'People die in silence': Europe's migrant hotspot you probably don't know about

Latvia's also has a border with Russia.
Latvia's also has a border with Russia. Copyright WOJTEK RADWANSKI/AFP or licensors
By Joshua Askew
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When neighbouring countries put up huge razor-wire fences along their borders, it simply pushed people elsewhere, say observers.


“We don't even know how many people died on the Latvian border last year, let alone their names,” Toms Ancitis, a researcher of migration in Latvia, told Euronews.

“This is horrible. And even more horrible is that very few care about it in Latvia. No media, no NGOs, no civil society.”

“People die in silence.”

Since 2021, a migration crisis has rumbled on the EU’s easternmost fringe, with tens of thousands of migrants risking life and limb to enter the bloc from Belarus.

Most have gone towards Poland and Lithuania, but Latvia has increasingly become a hotspot.

In November, authorities in the tiny Baltic state said there was an uptick in attempted entries by migrants – mostly from Asia, Africa and the Middle East – though numbers are lower than at their peak.

Migration to Latvia has been impacted by a displacement effect.

In a bid to keep people out, nearby Lithuania and Poland have erected huge razor-wire fences along their borders and ramped up policing.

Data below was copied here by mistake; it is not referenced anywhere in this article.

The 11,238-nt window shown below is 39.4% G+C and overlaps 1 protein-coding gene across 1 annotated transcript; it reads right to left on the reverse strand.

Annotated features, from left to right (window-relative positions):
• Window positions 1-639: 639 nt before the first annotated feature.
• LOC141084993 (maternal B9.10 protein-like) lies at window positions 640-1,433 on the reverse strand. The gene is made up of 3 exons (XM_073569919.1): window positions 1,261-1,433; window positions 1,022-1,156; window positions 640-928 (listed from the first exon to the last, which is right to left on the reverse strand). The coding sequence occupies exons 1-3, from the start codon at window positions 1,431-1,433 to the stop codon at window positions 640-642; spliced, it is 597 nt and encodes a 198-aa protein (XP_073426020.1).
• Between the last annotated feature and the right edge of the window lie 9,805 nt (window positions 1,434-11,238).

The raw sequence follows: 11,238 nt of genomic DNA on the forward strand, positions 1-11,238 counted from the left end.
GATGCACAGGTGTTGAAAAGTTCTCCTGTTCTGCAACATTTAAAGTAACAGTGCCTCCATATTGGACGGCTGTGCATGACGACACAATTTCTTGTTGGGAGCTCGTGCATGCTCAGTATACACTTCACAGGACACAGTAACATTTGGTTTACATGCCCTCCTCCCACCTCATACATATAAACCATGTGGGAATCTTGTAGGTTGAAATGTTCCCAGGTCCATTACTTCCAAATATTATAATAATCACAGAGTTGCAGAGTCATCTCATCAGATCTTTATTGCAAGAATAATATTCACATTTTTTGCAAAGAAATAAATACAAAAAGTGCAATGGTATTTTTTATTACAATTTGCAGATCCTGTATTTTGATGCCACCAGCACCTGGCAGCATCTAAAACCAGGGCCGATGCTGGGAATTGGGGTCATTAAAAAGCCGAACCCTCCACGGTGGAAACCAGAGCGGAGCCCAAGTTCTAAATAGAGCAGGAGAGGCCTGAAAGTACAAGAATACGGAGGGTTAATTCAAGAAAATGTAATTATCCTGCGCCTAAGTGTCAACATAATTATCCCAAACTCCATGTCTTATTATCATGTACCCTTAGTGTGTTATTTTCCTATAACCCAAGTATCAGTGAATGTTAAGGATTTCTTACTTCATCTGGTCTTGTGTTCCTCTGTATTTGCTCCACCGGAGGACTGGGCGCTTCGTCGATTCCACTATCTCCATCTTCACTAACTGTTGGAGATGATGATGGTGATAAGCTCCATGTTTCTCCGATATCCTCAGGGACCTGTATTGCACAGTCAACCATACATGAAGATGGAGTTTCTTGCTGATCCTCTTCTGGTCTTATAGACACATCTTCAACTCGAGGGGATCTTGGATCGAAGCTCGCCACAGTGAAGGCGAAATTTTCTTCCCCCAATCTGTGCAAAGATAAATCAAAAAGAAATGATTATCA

Yet, rather than deter people, this has simply forced them to go around to Latvia, say observers.

Activists in neighbour Lithuania claim at least 30 people are known to have died crossing the border.
Activists in neighbour Lithuania claim at least 30 people are known to have died crossing the border.WOJTEK RADWANSKI/AFP or licensors

“It's happening everywhere in Europe,” Ancitis told Euronews.“You build a fence that makes it way more dangerous. Then smugglers and people adapt.”

“It's a symbolic act. Photos and videos of the barbed wire give the public a feeling of security and that politicians are providing it. But nowhere in Europe has a fence stopped migration.”

‘The risk of dying is there. It's real’

In contrast to Poland and Lithuania, one issue is few observers are documenting what is happening on the frontier, while the number of humanitarian organisations is dwindling.

In December, Medicines Sans Frontiers (MSF) pulled out of the country, citing concerns for migrant welfare.

Amid this black hole, Ancitis claims migrants are regularly dying on the border – a largely forested area infamous for its cold, brutal winter conditions.